In February 1973 the Entomology Division was established with the appointment of the first Curator of Entomology, Robert H. Carcasson and an Associate Curator, Brian Ainscough. Alexander Mackie joined the staff in 1974 as a technician but resigned late in 1975; unfortunately, he was not replaced. Carcasson retired in 1979 and died in 1982. Born in Britain, he studied tropical agriculture in Italy and served as entomologist at the National Museum of Kenya in Nairobi from 1955 and as director from 1961 to 1968. His specialties were biogeography and African Lepidoptera, especially sphinx moths. He came to Canada as chief curator at the Centennial Museum in Vancouver (1969-1971). At the BCPM most of his efforts focused on tropical and Old World Lepidoptera. Ainscough’s specialty was the fauna of the soil, especially tortoise mites. When he retired in 1983, most of the mites he had collected were sent to the Canadian National Collection of Insects, Arachnids and Nematodes in Ottawa, where they could be curated and studied by the active mite research group there.
Rob Cannings (Fig. 7) replaced Carcasson as Curator in January 1980. Although Cannings publishes on a wide range of insect groups, his research has focused on dragonflies and damselflies (Odonata) and robber flies (Diptera: Asilidae). Since the 1980s the collection has grown considerably in size, diversity, in the quality of storage and data and, in most groups, in geographical scope. For example, the dragonfly and damselfly collection has increased from a few hundred BC specimens (mainly from the Frank Whitehouse collection) to over 40,000 from around the world. The spider collection has become a significant Canadian research resource. The RBCM’s close ties with the University of BC’s Spencer Entomological Collection resulted in extensive exchanges of specimens and donations over the decades, including significant material collected by well-known entomologists such as Kenneth Jacob, Harold Foxlee, George Spencer, and RBCM Research Associate and UBC Professor Emeritus Geoff Scudder. Some of the material gathered by agencies of the provincial government has been donated to the RBCM. For example, specimens gathered in the first half of the 20th century in the Okanagan Valley by Max Hermann Ruhmann (Fig. 8), one of the many prominent agricultural entomologists to serve as Provincial Entomologist, are now in the collection. Cooperative projects in the Yukon with Syd Cannings of the Canadian Wildlife Service have brought extensive insect collections from that territory to the RBCM collection, where they greatly help in the study of BC’s northern fauna. Donations of personal collections, such as the large one of RBCM volunteer Gord Hutchings, are valuable additions. Robb Bennett and Darren Copley, along with Claudia Copley, have built the RBCM spider collection into one of the best in the nation. James Miskelly’s collections and research into the grasshopper and crickets of BC and adjacent regions have greatly improved the RBCM collection of those groups.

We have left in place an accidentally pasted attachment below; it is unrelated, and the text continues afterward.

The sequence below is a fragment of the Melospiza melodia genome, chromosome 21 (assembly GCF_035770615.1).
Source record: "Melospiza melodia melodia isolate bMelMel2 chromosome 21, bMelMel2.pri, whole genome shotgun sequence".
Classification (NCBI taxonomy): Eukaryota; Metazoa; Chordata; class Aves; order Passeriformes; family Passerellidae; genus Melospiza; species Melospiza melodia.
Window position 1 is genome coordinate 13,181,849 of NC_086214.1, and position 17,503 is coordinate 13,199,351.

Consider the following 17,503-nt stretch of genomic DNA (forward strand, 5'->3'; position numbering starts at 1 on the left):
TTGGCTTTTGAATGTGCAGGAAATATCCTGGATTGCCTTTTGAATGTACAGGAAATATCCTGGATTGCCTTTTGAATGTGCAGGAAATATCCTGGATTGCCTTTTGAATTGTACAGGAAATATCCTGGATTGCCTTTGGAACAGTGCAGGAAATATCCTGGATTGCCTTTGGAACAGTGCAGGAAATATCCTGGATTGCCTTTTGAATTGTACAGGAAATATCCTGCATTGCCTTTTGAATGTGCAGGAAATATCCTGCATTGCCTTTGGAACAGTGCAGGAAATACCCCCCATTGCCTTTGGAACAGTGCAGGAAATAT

At three separate times during Cannings’ curatorship, the RBCM has been fortunate to have had dynamic entomology collection managers on staff: Crispin Guppy (1987–1993), David Blades (half-time, 1997-2003) and Claudia Copley (half-time, 2004-September 2010; full-time, September 2010-present) (Fig. 9). A highlight of Guppy’s tenure was the influx of funds for new storage cabinets and for specimen databasing that accompanied a massive collections move precipitated by the removal of asbestos from the collection building. All old wooden cabinets were replaced with new steel storage. Guppy implemented the collection’s first computerized data management system and oversaw the initial databasing of the collection. At that time, every specimen received a unique acquisition number and complete data records were produced for butterflies and Odonata. Cris is well known as an author of “Butterflies of British Columbia”, a significant book extensively based on RBCM collection data that was published by the Museum in 2001. Among many other contributions, both Blades and Copley aggressively expanded and improved the database; added tens of thousands of specimens to the collection and identified thousands; reordered and relabelled pinning trays, drawers and cabinets; and expanded and relabelled the alcohol collection, converting it to screw-cap vials. David developed the ziplock polyethylene envelope and unit box system to house the Odonata collection.
The research collection database contains about 250,000 accessioned specimens or lots, each having a unique accession number. Over 150,000 specimens are not yet accessioned. For a detailed assessment of the RBCM’s entomological collection and its scope, see here.
Time flies, and over its 122 year life, the RBCM entomology collection has seen good times and bad. Since the 1980s it has flourished and become a major resource for the people of BC and the world. With dedicated staff and sufficient resources to ensure success, entomology at the Museum will continue developing as a unique and dynamic source of knowledge on BC’s diverse and changing insect and arachnid fauna.